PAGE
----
The Baal-Peor Incident in Numbers 25

The Baal-Peor Incident – Problems with Numbers 25

Who caused the Israelites to worship the false god of Baal of Peor: the Moabites or the Midianites? (Numbers 25:1-2 vs Numbers 25:16-18, 31:15-16)

Numbers 25:1-5 is a Yahwist text, and Numbers 25:6-18 is a Priestly account, which helps to explain the contradiction in this narrative, because the women engaging in intimate relations with the Israelite men are Moabites in Numbers 25:1 (J); but they are Midianite in Numbers 25:6; 31:1-16 (P). This change is consistent with other times when the Priestly author of the Biblical texts attacks the Mushite priesthood. 1 Defaming Midianite women is a denigration of Moses’ wife, who happens to be a Midianite (Exodus 2:16-21), which is something that the Priestly author does on occasion in these stories. 2

Similarly, the present story of the Israelites’ apostasy, following the cult of Baal at Peor doesn’t make much sense when compared to the positive representation of the Israelites as loyal to Jehovah throughout Numbers 21-24, as God granted them a victory against the Canaanites at Hormah, and against the Amorites in Moab, and again against the desired cursing of the Israelites by the Moabite king Balak.

From a religious or theological perspective, Numbers 25 seems to come out of nowhere, causing students of the Bible confusion. How do we read of the Israelites faithfully fulfilling God’s commands, having victory in Numbers 21, only to be cursed in chapter 25? It would seem that this story in Numbers 25 comes from another textual tradition, or that part of the story transitioning from faithfulness to apostasy has been removed from the text. These chapters (Numbers 22-25) can be difficult to delineate sources, yet when we read them, we can see contradictions and confusing parts due to their being spliced together from different sources. 3

Numbers 25 has a serious contradiction that should not be missed: there seem to be two oral traditions present in this text: an earlier version where the Moabites, specifically Moabite women, lead the Israelites to follow Baal, and a later reworking of this story where the Midianites replace the Moabites. This makes sense, as the Priestly author came later after the Yahwist textual tradition 4. The Priestly author made the case against Moses as the legitimate leader of the House of Israel, and one way he did this was to denigrate Midian, since Moses is married to a Midianite woman, Zipporah (Exodus 2:16-21). By belittling Midian, the author of the P text is lessening the status of Moses.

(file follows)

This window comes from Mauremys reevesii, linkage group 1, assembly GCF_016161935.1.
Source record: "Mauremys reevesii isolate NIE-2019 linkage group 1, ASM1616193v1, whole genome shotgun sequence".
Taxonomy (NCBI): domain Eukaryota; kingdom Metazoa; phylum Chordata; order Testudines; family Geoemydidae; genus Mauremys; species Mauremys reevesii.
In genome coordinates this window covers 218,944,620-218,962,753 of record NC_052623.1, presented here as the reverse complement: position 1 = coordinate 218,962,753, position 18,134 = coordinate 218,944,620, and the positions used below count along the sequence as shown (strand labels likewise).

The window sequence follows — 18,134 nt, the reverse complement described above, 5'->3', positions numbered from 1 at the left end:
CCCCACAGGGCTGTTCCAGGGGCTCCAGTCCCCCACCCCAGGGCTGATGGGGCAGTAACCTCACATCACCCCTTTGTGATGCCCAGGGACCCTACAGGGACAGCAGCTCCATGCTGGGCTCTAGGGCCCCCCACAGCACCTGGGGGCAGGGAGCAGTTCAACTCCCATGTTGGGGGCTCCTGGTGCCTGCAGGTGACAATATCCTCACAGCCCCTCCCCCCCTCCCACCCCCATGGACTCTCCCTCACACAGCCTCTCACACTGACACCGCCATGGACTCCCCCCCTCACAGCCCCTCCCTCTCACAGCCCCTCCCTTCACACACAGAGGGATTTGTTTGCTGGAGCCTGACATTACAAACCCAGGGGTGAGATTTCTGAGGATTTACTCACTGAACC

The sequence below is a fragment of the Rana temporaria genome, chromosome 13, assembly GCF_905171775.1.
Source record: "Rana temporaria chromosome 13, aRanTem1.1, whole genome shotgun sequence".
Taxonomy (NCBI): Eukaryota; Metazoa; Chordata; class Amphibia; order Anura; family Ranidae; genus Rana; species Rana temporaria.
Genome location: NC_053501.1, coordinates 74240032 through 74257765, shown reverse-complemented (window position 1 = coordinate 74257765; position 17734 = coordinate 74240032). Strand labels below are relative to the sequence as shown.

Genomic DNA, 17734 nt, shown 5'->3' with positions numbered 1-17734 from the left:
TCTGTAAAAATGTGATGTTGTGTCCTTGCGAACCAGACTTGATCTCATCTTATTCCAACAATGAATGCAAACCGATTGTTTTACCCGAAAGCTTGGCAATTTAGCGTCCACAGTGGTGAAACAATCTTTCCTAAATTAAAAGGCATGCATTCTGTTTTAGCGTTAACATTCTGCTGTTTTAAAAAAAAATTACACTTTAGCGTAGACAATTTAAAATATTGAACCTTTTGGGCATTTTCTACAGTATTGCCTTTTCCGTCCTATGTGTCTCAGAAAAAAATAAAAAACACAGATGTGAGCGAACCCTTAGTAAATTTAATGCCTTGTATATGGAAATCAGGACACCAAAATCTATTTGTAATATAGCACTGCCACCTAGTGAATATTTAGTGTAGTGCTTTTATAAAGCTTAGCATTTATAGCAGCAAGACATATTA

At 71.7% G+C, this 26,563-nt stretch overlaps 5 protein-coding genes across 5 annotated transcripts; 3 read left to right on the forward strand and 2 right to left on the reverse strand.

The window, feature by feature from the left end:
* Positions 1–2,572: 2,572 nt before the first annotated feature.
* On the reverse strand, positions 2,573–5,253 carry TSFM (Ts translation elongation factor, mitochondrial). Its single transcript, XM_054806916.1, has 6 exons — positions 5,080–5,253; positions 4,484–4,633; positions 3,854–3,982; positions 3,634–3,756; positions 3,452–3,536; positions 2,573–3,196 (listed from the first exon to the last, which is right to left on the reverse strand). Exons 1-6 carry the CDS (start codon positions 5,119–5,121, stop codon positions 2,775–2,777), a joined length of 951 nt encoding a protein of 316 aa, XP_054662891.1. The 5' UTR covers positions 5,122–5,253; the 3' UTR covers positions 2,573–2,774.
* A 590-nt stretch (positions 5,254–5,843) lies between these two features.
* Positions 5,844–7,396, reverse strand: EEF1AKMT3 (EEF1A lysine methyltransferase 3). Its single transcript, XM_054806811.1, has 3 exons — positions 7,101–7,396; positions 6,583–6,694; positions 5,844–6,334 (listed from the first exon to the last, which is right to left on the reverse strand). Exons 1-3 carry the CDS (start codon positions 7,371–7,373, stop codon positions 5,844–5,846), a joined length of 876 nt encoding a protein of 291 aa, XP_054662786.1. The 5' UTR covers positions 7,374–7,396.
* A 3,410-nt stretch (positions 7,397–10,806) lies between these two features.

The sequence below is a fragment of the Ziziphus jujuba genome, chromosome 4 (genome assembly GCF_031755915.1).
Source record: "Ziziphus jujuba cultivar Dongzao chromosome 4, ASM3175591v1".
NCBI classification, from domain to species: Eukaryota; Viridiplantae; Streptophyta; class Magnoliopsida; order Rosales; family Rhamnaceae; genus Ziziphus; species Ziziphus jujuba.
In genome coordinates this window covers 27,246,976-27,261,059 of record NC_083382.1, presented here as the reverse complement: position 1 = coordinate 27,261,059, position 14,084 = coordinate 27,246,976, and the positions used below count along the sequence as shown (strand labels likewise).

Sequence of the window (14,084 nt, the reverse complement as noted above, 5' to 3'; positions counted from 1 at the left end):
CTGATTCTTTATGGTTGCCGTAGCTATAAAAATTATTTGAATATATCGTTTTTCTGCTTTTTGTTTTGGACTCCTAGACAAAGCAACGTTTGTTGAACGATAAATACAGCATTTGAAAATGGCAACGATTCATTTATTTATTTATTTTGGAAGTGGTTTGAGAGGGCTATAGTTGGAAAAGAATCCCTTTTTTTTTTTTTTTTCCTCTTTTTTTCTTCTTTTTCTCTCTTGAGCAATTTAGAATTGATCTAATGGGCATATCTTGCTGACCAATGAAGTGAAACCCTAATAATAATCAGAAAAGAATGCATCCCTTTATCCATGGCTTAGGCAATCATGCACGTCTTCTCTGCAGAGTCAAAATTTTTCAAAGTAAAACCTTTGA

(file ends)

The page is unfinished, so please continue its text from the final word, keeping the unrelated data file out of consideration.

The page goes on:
This account, what some call the “Baal-Peor incident”, places the role of the apostate women in different camps. Numbers 25:1-5 tell us that this affair only involves Israelites and Moabites, while in Numbers 25:16-17 and 31:15-16 these Moabites are changed to be Midianites who have led the Israelite men into apostasy. This story can be a bit confusing when in Numbers 25:1-8 we read that Phineas, a descendant of Aaron, thrusts a javelin through a man and a Midianite woman. The King James Version of the text doesn’t make much sense here, so I will refer to another translation which says, “and he came to the Israelite to the enclosure” (Numbers 25:8 – Enclosure = Hebrew “qubba”) which refers to the inner sanctum of the Tent of Meeting, or Holy Tabernacle. This is an allusion to an Israelite man having relations with a Midianite woman at the temple – scandalous indeed! 5